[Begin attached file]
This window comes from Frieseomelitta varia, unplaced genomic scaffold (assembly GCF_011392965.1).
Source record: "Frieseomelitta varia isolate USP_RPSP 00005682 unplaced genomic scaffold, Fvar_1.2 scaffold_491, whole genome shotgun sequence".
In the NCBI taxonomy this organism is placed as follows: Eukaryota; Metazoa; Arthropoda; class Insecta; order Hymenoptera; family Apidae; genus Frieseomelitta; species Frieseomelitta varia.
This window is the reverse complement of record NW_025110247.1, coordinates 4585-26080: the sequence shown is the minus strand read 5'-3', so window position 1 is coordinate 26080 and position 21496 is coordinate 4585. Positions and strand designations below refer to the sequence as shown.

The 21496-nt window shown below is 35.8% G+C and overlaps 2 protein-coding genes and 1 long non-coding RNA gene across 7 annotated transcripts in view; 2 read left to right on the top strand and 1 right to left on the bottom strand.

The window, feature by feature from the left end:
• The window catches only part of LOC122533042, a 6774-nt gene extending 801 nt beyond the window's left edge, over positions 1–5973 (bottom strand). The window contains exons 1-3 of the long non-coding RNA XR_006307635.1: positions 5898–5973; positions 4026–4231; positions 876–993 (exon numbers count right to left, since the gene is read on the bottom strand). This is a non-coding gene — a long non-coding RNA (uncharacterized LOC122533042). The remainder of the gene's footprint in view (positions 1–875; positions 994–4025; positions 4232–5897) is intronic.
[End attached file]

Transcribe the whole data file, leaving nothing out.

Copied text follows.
This window comes from Frieseomelitta varia, unplaced genomic scaffold (assembly GCF_011392965.1).
Source record: "Frieseomelitta varia isolate USP_RPSP 00005682 unplaced genomic scaffold, Fvar_1.2 scaffold_491, whole genome shotgun sequence".
In the NCBI taxonomy this organism is placed as follows: Eukaryota; Metazoa; Arthropoda; class Insecta; order Hymenoptera; family Apidae; genus Frieseomelitta; species Frieseomelitta varia.
This window is the reverse complement of record NW_025110247.1, coordinates 4585-26080: the sequence shown is the minus strand read 5'-3', so window position 1 is coordinate 26080 and position 21496 is coordinate 4585. Positions and strand designations below refer to the sequence as shown.

The 21496-nt window shown below is 35.8% G+C and overlaps 2 protein-coding genes and 1 long non-coding RNA gene across 7 annotated transcripts in view; 2 read left to right on the top strand and 1 right to left on the bottom strand.

The window, feature by feature from the left end:
• The window catches only part of LOC122533042, a 6774-nt gene extending 801 nt beyond the window's left edge, over positions 1–5973 (bottom strand). The window contains exons 1-3 of the long non-coding RNA XR_006307635.1: positions 5898–5973; positions 4026–4231; positions 876–993 (exon numbers count right to left, since the gene is read on the bottom strand). This is a non-coding gene — a long non-coding RNA (uncharacterized LOC122533042). The remainder of the gene's footprint in view (positions 1–875; positions 994–4025; positions 4232–5897) is intronic.